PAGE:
With just days to go before the country's first post-revolution presidential election runoff, many Egyptians are still uncertain who to vote for after being left with an unpalatable choice between the Muslim Brotherhood's Mohamed Morsi and Mubarak's later premier Ahmed Shafiq.
Competition between the candidates has been fierce and much of the campaigning appears to be drawing on voters' fears. Shafiq's campaign has attempted to scare voters the spectre of a Muslim Brotherhood-dominated religious state, whilst Morsi's camp has played up fears of a military state dominated by figures from the former regime.
A look at the website of both campaign teams reveals a mixture of facts and rumours that range from the genuine to the outright ridiculous.
Ahram Online reviews the latest rumours circulating on the internet and in the streets of Cairo.
Rumours about Ahmed Shafiq
- Shafiq's wife is related to Hosni Mubarak
- His sister is married to a member of the Mubarak family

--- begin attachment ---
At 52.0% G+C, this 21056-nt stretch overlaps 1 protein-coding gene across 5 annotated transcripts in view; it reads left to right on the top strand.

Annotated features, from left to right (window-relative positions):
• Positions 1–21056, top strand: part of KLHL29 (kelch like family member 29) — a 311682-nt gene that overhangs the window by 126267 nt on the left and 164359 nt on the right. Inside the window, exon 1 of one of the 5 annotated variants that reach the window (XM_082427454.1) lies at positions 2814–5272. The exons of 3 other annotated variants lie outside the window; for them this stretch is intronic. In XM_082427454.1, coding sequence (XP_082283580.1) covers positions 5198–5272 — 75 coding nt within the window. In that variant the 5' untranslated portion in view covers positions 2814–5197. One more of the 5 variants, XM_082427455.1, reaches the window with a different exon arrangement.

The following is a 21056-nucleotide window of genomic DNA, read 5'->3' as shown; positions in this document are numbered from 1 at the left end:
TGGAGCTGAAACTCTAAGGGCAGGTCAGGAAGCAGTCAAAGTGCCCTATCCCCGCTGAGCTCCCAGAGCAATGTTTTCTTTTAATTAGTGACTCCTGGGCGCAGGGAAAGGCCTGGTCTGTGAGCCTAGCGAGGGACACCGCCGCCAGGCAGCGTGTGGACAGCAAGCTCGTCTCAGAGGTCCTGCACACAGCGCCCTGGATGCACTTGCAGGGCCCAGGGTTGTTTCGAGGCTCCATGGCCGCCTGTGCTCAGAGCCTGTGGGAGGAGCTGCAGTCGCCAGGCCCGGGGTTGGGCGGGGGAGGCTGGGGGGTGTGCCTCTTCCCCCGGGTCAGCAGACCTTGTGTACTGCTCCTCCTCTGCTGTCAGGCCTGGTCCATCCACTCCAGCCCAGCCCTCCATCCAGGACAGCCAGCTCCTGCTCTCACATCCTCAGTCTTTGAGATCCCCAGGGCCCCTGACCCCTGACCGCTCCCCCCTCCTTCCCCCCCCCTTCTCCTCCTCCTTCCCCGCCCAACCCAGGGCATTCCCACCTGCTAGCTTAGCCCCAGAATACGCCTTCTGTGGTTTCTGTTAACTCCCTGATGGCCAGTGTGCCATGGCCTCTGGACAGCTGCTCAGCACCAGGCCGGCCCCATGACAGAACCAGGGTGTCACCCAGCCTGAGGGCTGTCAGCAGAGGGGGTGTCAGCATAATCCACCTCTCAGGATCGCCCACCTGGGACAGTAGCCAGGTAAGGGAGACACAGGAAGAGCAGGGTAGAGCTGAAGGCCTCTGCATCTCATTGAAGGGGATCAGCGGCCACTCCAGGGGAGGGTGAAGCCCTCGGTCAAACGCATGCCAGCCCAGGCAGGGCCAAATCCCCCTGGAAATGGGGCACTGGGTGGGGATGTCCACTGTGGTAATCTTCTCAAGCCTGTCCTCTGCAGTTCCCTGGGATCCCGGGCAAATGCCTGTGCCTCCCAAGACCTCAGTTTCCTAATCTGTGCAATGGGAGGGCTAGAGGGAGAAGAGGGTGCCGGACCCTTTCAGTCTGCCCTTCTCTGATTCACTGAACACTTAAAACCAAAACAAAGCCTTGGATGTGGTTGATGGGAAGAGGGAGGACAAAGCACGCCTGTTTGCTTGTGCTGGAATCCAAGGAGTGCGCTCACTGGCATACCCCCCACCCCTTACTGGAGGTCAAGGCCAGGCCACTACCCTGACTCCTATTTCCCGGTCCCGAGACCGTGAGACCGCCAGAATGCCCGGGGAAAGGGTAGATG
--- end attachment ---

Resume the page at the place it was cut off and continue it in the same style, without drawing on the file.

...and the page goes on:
- He refused to let his daughter marry Gamal Mubarak
- The villa that his campaign team uses as a main office is owned by Ahmed Ezz, a business tycoon and former head of Mubarak's National Democratic Party, who is in prison for corruption
- Suzanne Mubarak said she would support Shafiq
- He was involved in corruption and illegal deals related to Cairo International Airport and Egypt Air
- He was the victim of an assassination attempt
- He would remove Quranic verses from the school syllabus
- He gets drunk or high before doing TV interviews
Rumours about Mohamed Morsi
- If Morsi was elected, the Brotherhood’s supreme guide would be the de facto president
- He would make all women wear the veil and ban them from working
- He would force men to dress traditionally and grow beards
- He would impose segregation in the workplace
- He would ban taxis
- He would bring an end to the tourism business and ban tourists from entering Egypt
- He would ban swimming in the sea and beach tourism
- He would ban cinema, music, theatre and all forms of arts
- He would only provide job opportunities to members of the Brotherhood and their relatives